UNITED NATIONS
Commission on Human Rights
Fifty-fifth session
Agenda item 9
April 1999

Statement of International Educational Development/ Humanitarian Law Project

Oral Presentation by Karen Parker

International Educational Development is pleased to announce our sixth annual Armed Conflict in the World Today: A Country by Country Review. We again welcome the participation of the Parliamentary Human Rights Group (UK). This year there are five more wars than last year, bringing the current number to 38. There was also an increase in the number of countries with serious and violent unrest: these 30 additional countries could explode into full-blown war at any time.

Africa alone has 16 wars, and at least seven near wars, producing millions of deaths, hundreds of thousands wounded and disabled, millions displaced and millions facing starvation. For example, in Sierra Leone, the closing of the Bo/Kenema roads since the January 1999 new offensive by Sam Bokarie and the Revolutionary United Front (RUF) against Freetown and other parts of the country, has placed hundreds of thousands of people at risk of starvation. Several days ago, a small food consignment was taken in, but the situation is exceptionally precarious. The regional political body ECOWAS has sent military forces (ECOMOG) to Sierra Leone as part of the 1997 Conakry Accord, but to date has been unable to defuse the armed conflicts between the Kabbah government, the RUF and other factions, including Johnny Komorah's Armed Forces Revolutionary Council (AFRC) and the Kamajors militia. The AFRC is reportedly brutalizing civilians, causing yet more displacement and sheer misery. The international community should take much stronger action to bring about a lasting peace in Sierra Leone.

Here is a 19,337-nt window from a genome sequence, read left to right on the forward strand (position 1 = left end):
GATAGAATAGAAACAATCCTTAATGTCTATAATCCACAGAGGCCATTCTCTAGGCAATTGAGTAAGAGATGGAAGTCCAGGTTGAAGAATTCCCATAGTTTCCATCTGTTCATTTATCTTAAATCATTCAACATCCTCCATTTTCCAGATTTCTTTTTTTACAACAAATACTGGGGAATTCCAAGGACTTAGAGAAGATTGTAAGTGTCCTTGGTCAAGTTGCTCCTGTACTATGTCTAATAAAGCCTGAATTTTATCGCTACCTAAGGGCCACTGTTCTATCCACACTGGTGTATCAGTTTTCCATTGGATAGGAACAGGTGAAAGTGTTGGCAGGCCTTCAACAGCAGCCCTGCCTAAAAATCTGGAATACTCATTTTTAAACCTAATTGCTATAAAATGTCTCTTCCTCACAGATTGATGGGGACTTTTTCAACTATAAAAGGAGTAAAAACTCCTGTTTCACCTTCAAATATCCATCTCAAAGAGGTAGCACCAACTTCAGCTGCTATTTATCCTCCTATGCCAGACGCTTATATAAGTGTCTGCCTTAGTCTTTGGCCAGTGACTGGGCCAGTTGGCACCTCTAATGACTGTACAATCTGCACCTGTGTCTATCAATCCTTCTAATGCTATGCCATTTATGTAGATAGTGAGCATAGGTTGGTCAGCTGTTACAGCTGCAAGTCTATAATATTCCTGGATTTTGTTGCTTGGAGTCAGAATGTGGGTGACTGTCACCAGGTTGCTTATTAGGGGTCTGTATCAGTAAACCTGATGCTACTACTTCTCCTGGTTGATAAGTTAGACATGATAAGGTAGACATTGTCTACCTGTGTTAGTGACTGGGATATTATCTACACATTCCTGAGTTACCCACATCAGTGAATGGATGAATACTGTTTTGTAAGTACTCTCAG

As bad as the situation is in Sierra Leone, there are equally bad wars taking place in Sudan, Somalia, the Democratic Republic of the Congo, the Republic of the Congo and Burundi, with only slightly less catastrophic wars in Rwanda, Uganda, Lesotho, the Comoro Federation, Liberia, GuineaBissau, Angola, and between Ethiopia and Eritrea and Morocco and Western Sahara. Regarding Western Sahara, we note yet again that the UN mandated referendum for Western Sahara is postponed. Africa should receive much more attention of the international community, given the sheer numbers of wars and the enormous and tragic consequences of them.

In Asia, the war in Sri Lanka continues, and the Sinhala government rejects all international efforts to encourage dialogue and negotiations. The situation in Burma is especially grave, in part because of the long failure of the international community to address the illegal nature of the regime in control there, and the continued failure to address the ethnic nationality questions in that region that have led to the armed conflicts. In Kashmir, the United Nations acted fifty years ago and mandated a plebiscite of Kashmiris to resolve the issue. Unfortunately, the United Nations has yet to carry out its mandate, and the parties to the controversy are brandishing nuclear weapons. In Indian-occupied Kashmir, the Indian armed forces continue to commit serious violations of the Geneva Conventions, and the civilian population is essentially cut off from effective international monitoring and assistance.